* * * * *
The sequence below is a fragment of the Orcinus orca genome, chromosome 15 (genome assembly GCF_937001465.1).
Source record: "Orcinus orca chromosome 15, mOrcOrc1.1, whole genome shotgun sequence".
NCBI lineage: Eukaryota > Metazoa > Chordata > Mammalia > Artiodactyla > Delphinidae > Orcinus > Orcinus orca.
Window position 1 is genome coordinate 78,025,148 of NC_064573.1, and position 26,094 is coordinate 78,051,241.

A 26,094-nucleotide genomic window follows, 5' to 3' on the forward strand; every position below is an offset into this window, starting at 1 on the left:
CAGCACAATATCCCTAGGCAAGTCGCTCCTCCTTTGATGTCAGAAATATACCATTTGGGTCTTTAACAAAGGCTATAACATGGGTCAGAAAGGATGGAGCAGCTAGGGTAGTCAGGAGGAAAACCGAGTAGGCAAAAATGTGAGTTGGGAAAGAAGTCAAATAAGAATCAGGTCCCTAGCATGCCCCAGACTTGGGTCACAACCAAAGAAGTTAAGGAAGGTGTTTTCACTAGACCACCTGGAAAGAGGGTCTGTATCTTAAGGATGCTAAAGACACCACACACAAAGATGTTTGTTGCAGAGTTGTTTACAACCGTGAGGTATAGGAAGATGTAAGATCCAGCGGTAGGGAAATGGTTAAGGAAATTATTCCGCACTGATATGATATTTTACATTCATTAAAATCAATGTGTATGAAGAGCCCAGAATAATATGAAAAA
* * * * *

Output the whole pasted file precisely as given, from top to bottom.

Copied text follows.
The sequence below is a fragment of the Orcinus orca genome, chromosome 15 (genome assembly GCF_937001465.1).
Source record: "Orcinus orca chromosome 15, mOrcOrc1.1, whole genome shotgun sequence".
NCBI lineage: Eukaryota > Metazoa > Chordata > Mammalia > Artiodactyla > Delphinidae > Orcinus > Orcinus orca.
Window position 1 is genome coordinate 78,025,148 of NC_064573.1, and position 26,094 is coordinate 78,051,241.

A 26,094-nucleotide genomic window follows, 5' to 3' on the forward strand; every position below is an offset into this window, starting at 1 on the left:
CAGCACAATATCCCTAGGCAAGTCGCTCCTCCTTTGATGTCAGAAATATACCATTTGGGTCTTTAACAAAGGCTATAACATGGGTCAGAAAGGATGGAGCAGCTAGGGTAGTCAGGAGGAAAACCGAGTAGGCAAAAATGTGAGTTGGGAAAGAAGTCAAATAAGAATCAGGTCCCTAGCATGCCCCAGACTTGGGTCACAACCAAAGAAGTTAAGGAAGGTGTTTTCACTAGACCACCTGGAAAGAGGGTCTGTATCTTAAGGATGCTAAAGACACCACACACAAAGATGTTTGTTGCAGAGTTGTTTACAACCGTGAGGTATAGGAAGATGTAAGATCCAGCGGTAGGGAAATGGTTAAGGAAATTATTCCGCACTGATATGATATTTTACATTCATTAAAATCAATGTGTATGAAGAGCCCAGAATAATATGAAAAA